You (or your healthcare provider on your behalf) submit a medical or prescription drug claim to your own insurance plan first. Your insurance plan pays its portion of the claim. If your insurance plan doesn’t cover the full claim amount, you can submit the claim to your spouse or partner’s insurance plan, with the explanation of benefits statement from your insurance plan, requesting payment for the remainder of the expense.

When submitting a claim to your partner’s insurance, you may not be reimbursed for the entire remaining balance. This will depend on the amount of coverage offered by your partner’s insurance plan.

Health coverage for dependents

When it comes to health coverage for dependents, it’s important to understand the dynamics of dual insurance coverage. In many cases, your children may be covered by both your health insurance plan and the plan held by your spouse or partner. In most cases, the health plans will perform coordination of benefits using the “birthday rule.” This means if your birthday month occurs earlier in a calendar year than your spouse or partner’s, your plan will be primary and the other plan will be the secondary payor. If you share the same birthday month as your spouse or partner, the plans will usually assign the order of payors so that the plan that has provided coverage the longest time is the primary payor and the other plan is secondary payor. If you and your spouse are divorced, the custodial parent’s health plan is usually primary, unless a court decree specifies the parent who is responsible for the children’s health insurance.

Medicare and other health insurance

Navigating Medicare and other health insurance options can be complex, especially when multiple sources of coverage are involved. If you’re eligible for Medicare and also have an employer-sponsored group health plan, it’s important to understand how these plans coordinate benefits.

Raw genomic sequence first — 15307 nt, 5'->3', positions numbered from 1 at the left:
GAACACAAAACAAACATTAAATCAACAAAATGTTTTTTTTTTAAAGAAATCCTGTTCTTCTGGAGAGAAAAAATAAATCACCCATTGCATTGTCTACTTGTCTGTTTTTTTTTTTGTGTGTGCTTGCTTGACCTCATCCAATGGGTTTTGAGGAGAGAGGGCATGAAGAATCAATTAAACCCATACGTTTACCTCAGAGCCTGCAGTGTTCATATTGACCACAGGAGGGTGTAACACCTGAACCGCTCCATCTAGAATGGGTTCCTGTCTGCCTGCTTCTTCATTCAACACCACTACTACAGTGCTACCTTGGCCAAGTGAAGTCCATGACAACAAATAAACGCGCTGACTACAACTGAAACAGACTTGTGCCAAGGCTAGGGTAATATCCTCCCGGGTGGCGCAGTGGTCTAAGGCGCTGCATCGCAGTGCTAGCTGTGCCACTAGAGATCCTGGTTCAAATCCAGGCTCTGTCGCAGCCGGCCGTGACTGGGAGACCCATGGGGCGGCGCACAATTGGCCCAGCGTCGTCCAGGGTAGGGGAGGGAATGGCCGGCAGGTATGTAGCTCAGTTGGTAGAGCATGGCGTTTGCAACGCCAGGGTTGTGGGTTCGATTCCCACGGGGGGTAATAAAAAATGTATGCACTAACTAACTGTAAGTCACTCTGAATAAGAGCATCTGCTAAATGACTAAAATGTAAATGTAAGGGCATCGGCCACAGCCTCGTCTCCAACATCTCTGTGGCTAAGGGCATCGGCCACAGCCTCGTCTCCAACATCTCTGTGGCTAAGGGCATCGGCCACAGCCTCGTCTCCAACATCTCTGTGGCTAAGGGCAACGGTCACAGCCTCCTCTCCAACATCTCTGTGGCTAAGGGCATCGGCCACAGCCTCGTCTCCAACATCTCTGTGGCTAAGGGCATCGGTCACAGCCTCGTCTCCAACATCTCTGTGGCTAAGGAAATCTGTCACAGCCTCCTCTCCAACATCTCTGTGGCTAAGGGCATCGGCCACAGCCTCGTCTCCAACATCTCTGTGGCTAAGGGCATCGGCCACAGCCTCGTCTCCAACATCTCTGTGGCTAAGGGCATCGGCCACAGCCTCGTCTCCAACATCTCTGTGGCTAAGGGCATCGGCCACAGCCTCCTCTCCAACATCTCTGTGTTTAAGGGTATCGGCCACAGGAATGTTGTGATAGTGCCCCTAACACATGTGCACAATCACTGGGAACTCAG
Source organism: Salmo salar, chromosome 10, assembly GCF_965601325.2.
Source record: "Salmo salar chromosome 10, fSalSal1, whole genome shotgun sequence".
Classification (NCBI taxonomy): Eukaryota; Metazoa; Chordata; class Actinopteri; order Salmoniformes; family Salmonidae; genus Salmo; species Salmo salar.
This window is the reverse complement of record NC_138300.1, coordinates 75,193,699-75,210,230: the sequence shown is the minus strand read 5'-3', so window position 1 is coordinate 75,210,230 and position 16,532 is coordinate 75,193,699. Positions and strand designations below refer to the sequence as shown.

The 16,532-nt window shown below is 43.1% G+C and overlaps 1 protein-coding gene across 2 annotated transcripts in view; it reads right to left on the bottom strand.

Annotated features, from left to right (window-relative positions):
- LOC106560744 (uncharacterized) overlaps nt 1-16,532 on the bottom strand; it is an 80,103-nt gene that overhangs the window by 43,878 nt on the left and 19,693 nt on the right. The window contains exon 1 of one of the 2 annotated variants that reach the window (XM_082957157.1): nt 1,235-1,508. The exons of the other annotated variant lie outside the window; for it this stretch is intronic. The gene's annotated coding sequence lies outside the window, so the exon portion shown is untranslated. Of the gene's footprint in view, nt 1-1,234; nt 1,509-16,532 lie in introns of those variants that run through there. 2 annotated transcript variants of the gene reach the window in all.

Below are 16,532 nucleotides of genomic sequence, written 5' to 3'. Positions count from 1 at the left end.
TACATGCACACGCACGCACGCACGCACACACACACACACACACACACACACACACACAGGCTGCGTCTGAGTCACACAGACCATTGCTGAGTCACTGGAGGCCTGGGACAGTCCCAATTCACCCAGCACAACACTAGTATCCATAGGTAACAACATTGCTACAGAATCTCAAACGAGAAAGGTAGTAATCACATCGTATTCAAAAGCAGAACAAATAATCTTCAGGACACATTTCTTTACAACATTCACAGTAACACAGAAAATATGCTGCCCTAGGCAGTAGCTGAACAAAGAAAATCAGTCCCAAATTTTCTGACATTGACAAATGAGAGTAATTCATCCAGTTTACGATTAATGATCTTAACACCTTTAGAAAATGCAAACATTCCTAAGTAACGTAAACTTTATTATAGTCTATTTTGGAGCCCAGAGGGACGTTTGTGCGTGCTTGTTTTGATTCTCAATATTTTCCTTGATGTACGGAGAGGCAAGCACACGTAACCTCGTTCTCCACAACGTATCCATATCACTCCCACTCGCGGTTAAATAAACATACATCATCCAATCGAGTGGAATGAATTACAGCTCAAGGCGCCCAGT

Your employer’s group health plan is the primary payor if the company employs 20 or more people. It receives your claim first, determines benefits, and pays according to the plan’s benefits. Medicare is the secondary payor, and determines what portion of the balance of the bill, if any, Medicare will pay. In this hypothetical situation, you have Medicare Part A, which provides coverage for hospital services. If you submitted a claim for a physician office visit, Medicare Part A would deny the claim and pay nothing because it does not cover physician office exams. (Medicare Part B does.) If you submit a claim for a hospital stay, Medicare Part A will determine what portion of the balance of the bill, if any, is payable according to the Medicare Part A benefits, which typically includes a daily copayment for hospital stays.

COBRA and employer coverage

COBRA insurance and employer coverage play a significant role in maintaining health insurance continuity during transitional periods. Let’s delve into a scenario that highlights how COBRA and employer coverage interact:

Imagine you’re an employee at a company with a robust group health insurance plan, covering you and your family. Unfortunately, circ*mstances change, and you find yourself facing a job loss. Losing your employer-based health coverage is a concern, especially when it comes to protecting your family’s health needs. This is where COBRA (Consolidated Omnibus Budget Reconciliation Act) comes into play.